This ICHF was written by Lydia, who you can find at https://lydiathespiderqueen.tumblr.com/. I may have made a few touch ups and notes here and there, but the bulk of this entry is their work!
There are certain things in fiction that we tend to take as a shorthand for importance: The more detailed designs go to the more important characters. The big, burly dude is usually a bigger threat than the average-sized villain. The supernatural or alien menaces are usually a bigger deal than the prehistoric monsters. The dragon is more important than the big bug.
The kaiju genre is a little more loose with these trends than most, but they’re still there. Godzilla’s most iconic enemies are a gilded space-dragon and a mechanical duplicate of himself, after all, while the giant mantis, spider and lobster are lucky to appear as mooks – and even they have more film appearances than the monster we’re talking about today.
Megaguirus was the second new kaiju to appear in the Millennium series, most of which would prove to be standalone, experimental films. Megs herself, however, draws her origins from the very dawn of the franchise.
1956’s Rodan introduced the meganulon; A population of cow-sized predatory insects lurking deep within a mine. The meganulon served as a warm-up for things to come, establishing that there were prehistoric monsters lurking beneath the surface, before being unceremoniously devoured wholesale by the film’s true starring monsters.
This is not to downplay the meganulons’ role in the story. They offered a fun bait-and-switch. While most dinosaur-on-the-loose movies will tease us with a prehistoric plant or arthropod, or small, harmless vertebrate, Rodan let the meganulon be a threat in and of themselves – a miniature creature feature to whet our appetites.
Just the same, Rodan was not about the meganulon. They were a bit part player, and would be so for nearly half a century before they were so much as mentioned again in the film series.
When that new role finally came in 2000’s Godzilla X Megaguirus: G-Vanishing Operation, it wasn’t exactly to much fanfare. Despite her billing in the title, the plot was not about Godzilla’s new opponent, but rather another entry in the “humans try to find a way to stop Godzilla” subgenre. In this case, the new plan involves a miniature black hole to be fired from a satellite – one that will exist just long enough to swallow Godzilla before dissipating. The country’s desperation to stop Godzilla is made clear when the weapon’s test firing leaves a brief scar upon the fabric of reality itself, and the personnel responsible for it just write it off with “yeah, that’ll happen. Give it a sec.” When a prehistoric insect emerges from the scar and drops off an egg, the only one who even notices is a small child.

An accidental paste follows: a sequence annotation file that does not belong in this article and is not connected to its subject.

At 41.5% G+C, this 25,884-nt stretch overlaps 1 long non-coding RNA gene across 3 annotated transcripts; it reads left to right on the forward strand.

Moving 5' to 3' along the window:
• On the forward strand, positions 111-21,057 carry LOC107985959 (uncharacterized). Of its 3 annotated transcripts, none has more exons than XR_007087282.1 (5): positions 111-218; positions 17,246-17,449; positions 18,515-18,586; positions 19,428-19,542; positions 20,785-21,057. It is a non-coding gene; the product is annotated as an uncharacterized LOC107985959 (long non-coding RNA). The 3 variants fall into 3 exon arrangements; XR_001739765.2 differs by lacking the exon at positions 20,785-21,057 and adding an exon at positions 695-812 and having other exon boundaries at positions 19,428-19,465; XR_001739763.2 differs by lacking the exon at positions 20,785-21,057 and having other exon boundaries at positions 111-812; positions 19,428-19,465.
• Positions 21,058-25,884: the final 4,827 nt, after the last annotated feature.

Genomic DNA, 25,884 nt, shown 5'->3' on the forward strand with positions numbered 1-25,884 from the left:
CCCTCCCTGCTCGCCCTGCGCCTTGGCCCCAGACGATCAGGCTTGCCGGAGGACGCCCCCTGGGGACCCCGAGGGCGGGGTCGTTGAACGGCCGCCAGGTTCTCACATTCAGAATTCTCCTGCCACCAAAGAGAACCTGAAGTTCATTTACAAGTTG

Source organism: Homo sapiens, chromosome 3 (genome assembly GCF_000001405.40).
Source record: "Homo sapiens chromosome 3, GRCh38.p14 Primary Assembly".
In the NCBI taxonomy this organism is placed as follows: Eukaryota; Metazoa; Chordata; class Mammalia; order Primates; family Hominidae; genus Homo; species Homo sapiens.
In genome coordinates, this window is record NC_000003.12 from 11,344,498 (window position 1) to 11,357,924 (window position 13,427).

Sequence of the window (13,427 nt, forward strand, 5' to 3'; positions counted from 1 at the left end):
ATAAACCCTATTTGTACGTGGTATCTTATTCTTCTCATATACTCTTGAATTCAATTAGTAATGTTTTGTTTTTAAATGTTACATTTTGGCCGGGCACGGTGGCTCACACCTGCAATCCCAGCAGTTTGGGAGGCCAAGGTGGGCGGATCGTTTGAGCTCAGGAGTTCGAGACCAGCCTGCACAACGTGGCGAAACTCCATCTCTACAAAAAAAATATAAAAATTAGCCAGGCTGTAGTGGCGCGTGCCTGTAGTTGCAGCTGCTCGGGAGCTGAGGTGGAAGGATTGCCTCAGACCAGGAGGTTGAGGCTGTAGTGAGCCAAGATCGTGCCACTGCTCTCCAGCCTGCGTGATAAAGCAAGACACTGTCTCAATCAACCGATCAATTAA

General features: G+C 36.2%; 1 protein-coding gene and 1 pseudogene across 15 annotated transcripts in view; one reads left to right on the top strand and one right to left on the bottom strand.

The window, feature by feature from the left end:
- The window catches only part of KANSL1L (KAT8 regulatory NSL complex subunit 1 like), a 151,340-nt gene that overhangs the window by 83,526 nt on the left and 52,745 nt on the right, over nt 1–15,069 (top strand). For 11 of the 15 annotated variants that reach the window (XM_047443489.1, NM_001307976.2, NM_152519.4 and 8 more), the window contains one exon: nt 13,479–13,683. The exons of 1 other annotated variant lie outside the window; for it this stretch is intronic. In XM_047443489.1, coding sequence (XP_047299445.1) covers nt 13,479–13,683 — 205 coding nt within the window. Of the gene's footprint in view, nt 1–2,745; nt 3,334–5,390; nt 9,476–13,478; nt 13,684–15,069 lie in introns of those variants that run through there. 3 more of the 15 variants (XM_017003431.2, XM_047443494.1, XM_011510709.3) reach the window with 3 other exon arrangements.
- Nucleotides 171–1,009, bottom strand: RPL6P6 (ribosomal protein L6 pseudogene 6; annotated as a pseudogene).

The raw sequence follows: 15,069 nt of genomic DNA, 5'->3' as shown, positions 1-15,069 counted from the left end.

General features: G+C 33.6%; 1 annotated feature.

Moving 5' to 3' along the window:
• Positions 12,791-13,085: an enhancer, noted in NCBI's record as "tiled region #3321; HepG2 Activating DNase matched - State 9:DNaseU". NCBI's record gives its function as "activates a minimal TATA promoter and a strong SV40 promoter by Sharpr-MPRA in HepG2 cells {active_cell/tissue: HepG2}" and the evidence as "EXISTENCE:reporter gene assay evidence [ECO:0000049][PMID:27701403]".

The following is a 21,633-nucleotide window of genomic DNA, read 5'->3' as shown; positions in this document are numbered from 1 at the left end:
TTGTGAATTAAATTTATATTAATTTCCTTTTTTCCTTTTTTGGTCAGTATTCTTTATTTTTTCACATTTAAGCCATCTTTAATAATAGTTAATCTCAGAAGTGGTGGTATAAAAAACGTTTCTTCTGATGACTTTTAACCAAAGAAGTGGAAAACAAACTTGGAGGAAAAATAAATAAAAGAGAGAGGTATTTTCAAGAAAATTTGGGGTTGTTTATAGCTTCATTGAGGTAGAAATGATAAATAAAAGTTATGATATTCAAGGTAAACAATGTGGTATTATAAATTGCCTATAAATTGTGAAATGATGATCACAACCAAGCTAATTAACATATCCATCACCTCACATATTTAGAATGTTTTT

Very little attention is actually devoted to the meganulon subplot. It exists just long enough to establish that it’s happening, while most of the script revolves around the humans’ quarrel with Godzilla. Even when the egg splits off and hatches into a swarm of man-sized dragonflies called meganula, which beeline for Godzilla, the primary obstacle is that they’re making it difficult to target him. The insects are no one’s concern – they’re simply getting in the way of the main plot, and very quickly dispatched by Godzilla himself.
And then she enters the stage: Megaguirus. The queen of the meganula – though given that they hatch from the same egg, she would technically be more like the big sister. After forty-four years, the little guys finally get a kaiju form.
Upon witnessing her, the protagonist tells his partners what he saw, only to be greeted with, essentially “Oh yeah, that’s a Megaguirus. They’re in the fossil record. So anyway, Godzilla…”
The meganulon and their adult stage are playing a role not too different from their original one in Rodan. They’re window-dressing, worldbuilding. They’re a side effect of the world where kaiju exist, but are not the main focus. They’re the bandits who our hero thrashes in the first act to demonstrate his baddassery. They’re the loudmouthed thug who our mysterious villain slays to establish his threat. They’re the yokels who our monster massacres in the opening scene to tease us with bloodshed.
Godzilla is the focus of the plot. Godzilla is the monster who ravages our country. Godzilla is the one who bests us at every attempt to stop him. Godzilla is the one who killed one of our heroes’ commanding officer(sortof). He is the one our emotions are wrapped up in. The full title is about the operation to destroy HIM.
Sure, a giant monster rose up from a flooded city and took off into the night, but no one cares. No one is interested in the big dragonfly. When Godzilla surfaces and the final battle to destroy him once and for all begins, she isn’t even mentioned. This is the story of Godzilla and the humans he’s stepped on. This is a story about revenge and recovery. Megaguirus only exists to spice up a plot that’s already been done.
And so the heroes duel him in their new space-age fighter craft, heedless of anything else. They exchange fire, dodge his attacks, and prepare to fire their trump card.
And then, as they stare down for the next round, Godzilla looks up. And a shadow falls upon the pilots’ cabin. The sound of colossal wings drowns out the music. Megaguirus is here. And with a beat of her wings, as casual as it is spiteful, she knocks the aircraft from the sky and takes its place as Godzilla’s opponent.
And here is the part I’ve been waiting for, because when Megaguirus arrives… well, honestly, there’s a bit of a schism. She dropped in with an A+ entrance, but seeing her next to Godzilla, it becomes clear just how different the two kaiju are. Where Godzilla is big, mountainous and inevitable, Megaguirus is relatively small, almost frail-looking, and moves like an aircraft. From snout to tail, she’s a little bit shorter than Godzilla is tall, and while her jagged exoskeleton is menacing, she’s a good bit less sharp than the Godzilla she’s up against.